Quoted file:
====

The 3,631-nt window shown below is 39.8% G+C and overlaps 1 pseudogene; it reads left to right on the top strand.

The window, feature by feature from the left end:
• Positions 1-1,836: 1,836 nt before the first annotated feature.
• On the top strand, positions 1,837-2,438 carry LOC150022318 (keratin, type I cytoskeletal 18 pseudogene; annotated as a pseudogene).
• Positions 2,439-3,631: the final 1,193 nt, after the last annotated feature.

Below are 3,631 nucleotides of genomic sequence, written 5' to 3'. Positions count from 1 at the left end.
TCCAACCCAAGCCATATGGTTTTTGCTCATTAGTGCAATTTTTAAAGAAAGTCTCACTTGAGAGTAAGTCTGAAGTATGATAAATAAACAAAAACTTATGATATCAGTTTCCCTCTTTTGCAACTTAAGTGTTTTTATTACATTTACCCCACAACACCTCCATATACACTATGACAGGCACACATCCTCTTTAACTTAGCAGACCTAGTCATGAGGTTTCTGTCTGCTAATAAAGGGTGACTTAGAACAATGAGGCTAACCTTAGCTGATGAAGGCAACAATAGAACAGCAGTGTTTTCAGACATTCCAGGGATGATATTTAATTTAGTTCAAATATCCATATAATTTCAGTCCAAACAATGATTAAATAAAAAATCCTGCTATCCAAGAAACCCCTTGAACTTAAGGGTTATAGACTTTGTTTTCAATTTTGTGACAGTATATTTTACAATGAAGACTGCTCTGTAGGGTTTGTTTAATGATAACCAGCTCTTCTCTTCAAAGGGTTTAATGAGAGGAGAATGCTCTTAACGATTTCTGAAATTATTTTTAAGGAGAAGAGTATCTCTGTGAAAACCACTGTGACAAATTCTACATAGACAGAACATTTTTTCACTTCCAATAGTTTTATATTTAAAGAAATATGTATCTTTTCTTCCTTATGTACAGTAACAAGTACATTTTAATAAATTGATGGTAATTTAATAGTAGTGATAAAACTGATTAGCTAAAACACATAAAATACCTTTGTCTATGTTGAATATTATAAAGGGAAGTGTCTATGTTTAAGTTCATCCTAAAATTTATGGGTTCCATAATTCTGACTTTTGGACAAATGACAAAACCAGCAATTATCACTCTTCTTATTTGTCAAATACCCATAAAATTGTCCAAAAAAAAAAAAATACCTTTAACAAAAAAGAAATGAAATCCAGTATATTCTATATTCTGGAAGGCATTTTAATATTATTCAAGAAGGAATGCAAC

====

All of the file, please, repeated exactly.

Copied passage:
The 3,631-nt window shown below is 39.8% G+C and overlaps 1 pseudogene; it reads left to right on the top strand.

The window, feature by feature from the left end:
• Positions 1-1,836: 1,836 nt before the first annotated feature.
• On the top strand, positions 1,837-2,438 carry LOC150022318 (keratin, type I cytoskeletal 18 pseudogene; annotated as a pseudogene).
• Positions 2,439-3,631: the final 1,193 nt, after the last annotated feature.

Below are 3,631 nucleotides of genomic sequence, written 5' to 3'. Positions count from 1 at the left end.
TCCAACCCAAGCCATATGGTTTTTGCTCATTAGTGCAATTTTTAAAGAAAGTCTCACTTGAGAGTAAGTCTGAAGTATGATAAATAAACAAAAACTTATGATATCAGTTTCCCTCTTTTGCAACTTAAGTGTTTTTATTACATTTACCCCACAACACCTCCATATACACTATGACAGGCACACATCCTCTTTAACTTAGCAGACCTAGTCATGAGGTTTCTGTCTGCTAATAAAGGGTGACTTAGAACAATGAGGCTAACCTTAGCTGATGAAGGCAACAATAGAACAGCAGTGTTTTCAGACATTCCAGGGATGATATTTAATTTAGTTCAAATATCCATATAATTTCAGTCCAAACAATGATTAAATAAAAAATCCTGCTATCCAAGAAACCCCTTGAACTTAAGGGTTATAGACTTTGTTTTCAATTTTGTGACAGTATATTTTACAATGAAGACTGCTCTGTAGGGTTTGTTTAATGATAACCAGCTCTTCTCTTCAAAGGGTTTAATGAGAGGAGAATGCTCTTAACGATTTCTGAAATTATTTTTAAGGAGAAGAGTATCTCTGTGAAAACCACTGTGACAAATTCTACATAGACAGAACATTTTTTCACTTCCAATAGTTTTATATTTAAAGAAATATGTATCTTTTCTTCCTTATGTACAGTAACAAGTACATTTTAATAAATTGATGGTAATTTAATAGTAGTGATAAAACTGATTAGCTAAAACACATAAAATACCTTTGTCTATGTTGAATATTATAAAGGGAAGTGTCTATGTTTAAGTTCATCCTAAAATTTATGGGTTCCATAATTCTGACTTTTGGACAAATGACAAAACCAGCAATTATCACTCTTCTTATTTGTCAAATACCCATAAAATTGTCCAAAAAAAAAAAAATACCTTTAACAAAAAAGAAATGAAATCCAGTATATTCTATATTCTGGAAGGCATTTTAATATTATTCAAGAAGGAATGCAAC